C H Cl3, a molecule of trichlor-methane, or chloroform. There is a large group of these compounds founded upon this single atom of C, with its four poles, and known as the methane group. We also find that the carbon atoms unite with each other to form what are called radicals having from one to twenty or more poles of attraction, and each of these radicals is the skeleton, center, or nucleus of a large group of compounds. I have already given you illustrations of the methane, or Gv group. The C2 group is the ratlical of the ethane compounds, which are hydro-carbons, shown __c—i_ ky to*s diagram. You will observe that two of the bonds I I unite with each other, leaving six exposed. If we satisfy these six bonds with six atoms of hydrogen, we have ethane, or dimethyl. If we unite the carbon atoms by two of their bonds thus, (j=i anc* satisfy those four exposed poles with four hydrogen atomSj

1 I we have a molecule:


I 1 c=c



C2 H4, of the colorless, poisonous ethylene, or olefiant gas. If we

interpose an atom of oxygen, which has two poles, between the two

l_ L atoms of carbon, thus, and then give the six poles of the

I I radical each an atom of hydrogen, we shall have a molecule,


H—C—0—C— H

k A

C2 H6 O, of ethyl alcohol, common alcohol, or spirit of wine.

If, now, we take a molecule of ethane, or dimethyl, and remove one of the hydrogen atoms and give the pole an oxygen atom, and to the exposed pole of the oxygen atom, we give another 02 group, with five hydrogen atoms at its exposed poles, or, in other words, if we simply take two molecules of ethane, and removing one hydrogen atom from each, unite the two by an atom of oxygen, we shall have a molecule of

H—C—C—0—C— 0—H

C4 H10 O sulphuric ether, or ethyl oxide. If we remove all of the hydrogen atoms except one from a C2 group, and give three of the poles three atoms of chlorine, and the remaining two each a hydroxy 1 group thus:

ci OH



C2 H CJ3 0~f-H2 O, we have a molecule of chloral hydrate. On this

same C radical we may build



k k

0, H4 02, a molecule of acetic acid, or one of


ii ll 0 o

02 H2 04, oxalic acid.

We have now built on this simple group, or radical C2, molecules of ethane, defiant gas, alcohol, sulphuric ether, chloral hydrate, acetic and oxalic acids. I have presented quite a number of radically different substances from this group, to show how wonderfully simple and orderly is this process of building molecules when we have obtained the key of interpretation. This key is the carbon radical and the law of the substitution of atoms by the action of a force akin to magnetism or electricity. The type of the hydro-carbon group, which has three atoms of carbon, thus, for its radi- ^J^Lical, or skeleton, is propane, shown in this diagram, III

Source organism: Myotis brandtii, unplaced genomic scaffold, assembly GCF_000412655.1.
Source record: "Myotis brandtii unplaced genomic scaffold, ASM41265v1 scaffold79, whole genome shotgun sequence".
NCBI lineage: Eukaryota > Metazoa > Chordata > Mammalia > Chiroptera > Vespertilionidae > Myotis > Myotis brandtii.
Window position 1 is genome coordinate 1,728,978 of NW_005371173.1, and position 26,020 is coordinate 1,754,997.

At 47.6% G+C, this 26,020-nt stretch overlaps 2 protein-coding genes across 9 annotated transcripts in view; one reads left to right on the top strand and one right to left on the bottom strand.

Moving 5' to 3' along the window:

formed by joining eight univalent carbon atoms to the eight exposed poles of the carbon group. This is a large group, but I shall mention only a few of the more familiar, or well-known numbers. If we remove three of the hydrogen atoms from this group, and substitute for them one atom of oxygen and a hydroxyl group thus:


H—c_ c—c—o—H

I I ii

H H 0

we shall have a molecule of propionic acid, C3 H6 02, a substance found in sweat, the fluids of the stomach, and the blossoms of milfoil. If we remove three hydrogen atoms from a molecule of propane and substitute for them three hydroxyl groups thus, it gives us a molecule of glycerine, C3 Hg 03.

H 0 H



In the C4 group, or butane compounds, the typal molecule of which is represented in this diagram,




{Gi If10, butane), we find the well-known butyric acid, too well known when we find it in rancid butter,




(C4 H8 02), in which three of the hydrogen atoms are replaced by an atom of oxygen and a hydroxyl group; also, malic acid, found in apples, gooseberries, and other sour fruits. In the molecule of this substance the relation of the four carbon atoms which form the radical is changed somewhat, as shown in this diagram: